Lahlou said his fans’ respect and love is better and more valuable than any financial support.
Rabat – Nouamane Lahlou, a leading Moroccan artist and musician, announced his decision to donate the support funds he received from the Culture Department, within the Ministry of Culture, to Morocco’s Special Fund for the Management and Response to COVID-19.
Morocco’s Culture Department unveiled the support program on Monday, with a budget of
MAD 39 million ($4.2 million), MAD 14 million ($1.5 million) of which is directed to 146 projects relating to music, songs, and choreography.
Amid criticism from many public figures, citizens, and activists, Nouamane Lahlou released a statement to announce his decision, asking the Department of Culture to send the funds he received to the COVID-19 Special Fund.
Lahlou said he decided to stop production on his latest works and not to benefit from the financial aid from the Culture Department.
“If the [the ministry] approves, I want to send the financial aid to the COVID-19 Fund,” Lahlou wrote.
The iconic singer said the situation requires frankess, saying that his fans’ love and respect is better than any financial aid.
“I made my decision to stop the production process and not to receive the financial aid to avoid any misjudgement, understanding or interpretation.”
Nouamane Lahlou announced his decision after many public figures, activists, and artists released criticizing statements about the support program.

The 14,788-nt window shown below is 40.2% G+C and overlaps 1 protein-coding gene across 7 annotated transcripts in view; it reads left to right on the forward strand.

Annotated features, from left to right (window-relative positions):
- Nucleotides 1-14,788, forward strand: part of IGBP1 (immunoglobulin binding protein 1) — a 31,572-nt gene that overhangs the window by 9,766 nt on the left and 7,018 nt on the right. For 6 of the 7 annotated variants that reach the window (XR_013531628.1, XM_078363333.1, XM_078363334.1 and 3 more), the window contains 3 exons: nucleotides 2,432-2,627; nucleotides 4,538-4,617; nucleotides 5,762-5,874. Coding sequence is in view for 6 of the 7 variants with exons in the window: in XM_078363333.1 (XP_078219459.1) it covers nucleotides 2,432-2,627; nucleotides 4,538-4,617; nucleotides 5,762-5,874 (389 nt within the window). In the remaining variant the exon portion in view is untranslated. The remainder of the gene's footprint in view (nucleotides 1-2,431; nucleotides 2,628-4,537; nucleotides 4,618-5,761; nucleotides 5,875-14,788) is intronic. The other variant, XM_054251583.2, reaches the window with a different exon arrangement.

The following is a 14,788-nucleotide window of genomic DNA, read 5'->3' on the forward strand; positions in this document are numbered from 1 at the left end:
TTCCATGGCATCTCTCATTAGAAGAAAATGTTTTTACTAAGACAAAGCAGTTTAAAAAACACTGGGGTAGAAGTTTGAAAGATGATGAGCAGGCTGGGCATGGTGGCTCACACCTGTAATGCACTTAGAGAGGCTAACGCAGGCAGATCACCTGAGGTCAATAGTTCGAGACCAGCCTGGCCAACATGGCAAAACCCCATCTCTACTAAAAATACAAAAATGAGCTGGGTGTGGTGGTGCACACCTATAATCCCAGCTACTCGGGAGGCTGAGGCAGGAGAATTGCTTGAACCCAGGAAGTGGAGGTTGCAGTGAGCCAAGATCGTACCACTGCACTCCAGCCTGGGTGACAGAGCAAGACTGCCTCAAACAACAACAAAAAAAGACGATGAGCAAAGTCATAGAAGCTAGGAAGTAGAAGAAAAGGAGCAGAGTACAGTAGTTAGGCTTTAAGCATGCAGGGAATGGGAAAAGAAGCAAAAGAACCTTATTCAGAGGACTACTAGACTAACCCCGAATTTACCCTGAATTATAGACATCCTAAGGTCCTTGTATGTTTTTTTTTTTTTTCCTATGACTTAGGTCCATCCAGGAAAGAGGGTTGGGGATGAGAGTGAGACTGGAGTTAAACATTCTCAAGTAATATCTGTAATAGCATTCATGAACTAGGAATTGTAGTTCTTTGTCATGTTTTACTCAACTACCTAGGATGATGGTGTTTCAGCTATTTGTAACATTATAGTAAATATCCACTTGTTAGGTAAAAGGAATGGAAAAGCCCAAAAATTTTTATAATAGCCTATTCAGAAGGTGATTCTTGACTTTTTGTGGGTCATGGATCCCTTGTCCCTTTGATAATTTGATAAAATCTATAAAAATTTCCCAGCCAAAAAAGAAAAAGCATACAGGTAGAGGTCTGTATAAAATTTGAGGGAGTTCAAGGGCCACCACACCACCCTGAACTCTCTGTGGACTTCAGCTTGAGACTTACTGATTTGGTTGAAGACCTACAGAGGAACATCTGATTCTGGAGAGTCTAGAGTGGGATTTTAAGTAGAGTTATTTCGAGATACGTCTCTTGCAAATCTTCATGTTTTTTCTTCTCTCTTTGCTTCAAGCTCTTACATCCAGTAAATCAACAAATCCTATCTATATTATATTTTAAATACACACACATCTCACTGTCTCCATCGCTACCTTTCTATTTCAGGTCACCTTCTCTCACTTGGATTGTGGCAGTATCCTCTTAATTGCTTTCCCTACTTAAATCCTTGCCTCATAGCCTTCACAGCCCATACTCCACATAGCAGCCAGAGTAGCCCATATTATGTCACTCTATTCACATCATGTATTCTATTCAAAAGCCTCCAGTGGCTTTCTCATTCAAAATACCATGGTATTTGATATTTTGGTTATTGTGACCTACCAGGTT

Among the artists and musicians who criticized the program are iconic Moroccan singers Latifa Raafat and Hayat El Idrissi.
A call to reprioritize assistance
Latifa Raafat took to social networks to call on the ministry to assist the artists who need help due to the impacts of the COVID-19 pandemic.
She said that some musicians had to sell their instruments to live because of the suspension of activities, such as wedding parties, due to COVID-19.
Latifa Raafat also called on the ministry to protect artists, saying that leading artists do not have social security.
“I have social security because I have my company and I am among people who thought about making alternative projects to make a living,” she said.
The singer denounced that while many citizens, including musicians, are living in difficult conditions, some artists who are barely known received funds ranging between MAD 40,000 and MAD 180,000 ($4,327 to $8,655).
“It breaks my heart that is why I had to open up about this. I never went to live my life, and this live does not mean that I am mad because I want to share my concerns.”
Inadequate support for Moroccan artists
Latifa Raafat said that she is not mad because she did not receive funding, but she feels sad to see some artists who are in need not included on the list.
“I have been producing my songs with my own money. And luckily I invested in some projects to make a living from,” she said, suggesting that art is not receiving the value it deserves in Morocco.
In tears, Latifa Raafat also urged the Minister of Youth, Sports, and Culture, Othman El Ferdaous, to personally check such lists and verify where the funds are going, saying she knows many musicians who are now selling their equipment live under difficult circumstances.
When some artists who do not even have social security, they don’t find support, she deplored.
“Luckily his majesty the King takes care of artists when they experience an illness and orders authorities to send us to Sheikh Zayed clinic or the military hospital in Rabat for medical care.”
Hayat El Idrissi, a leading singer, said the path of Moroccan songs ended in the 1980s, condemning the lack of support for Moroccan key artists and singers.
“We sang for free in several national events for free. Isn’t it legitimate to also ask for our rights?”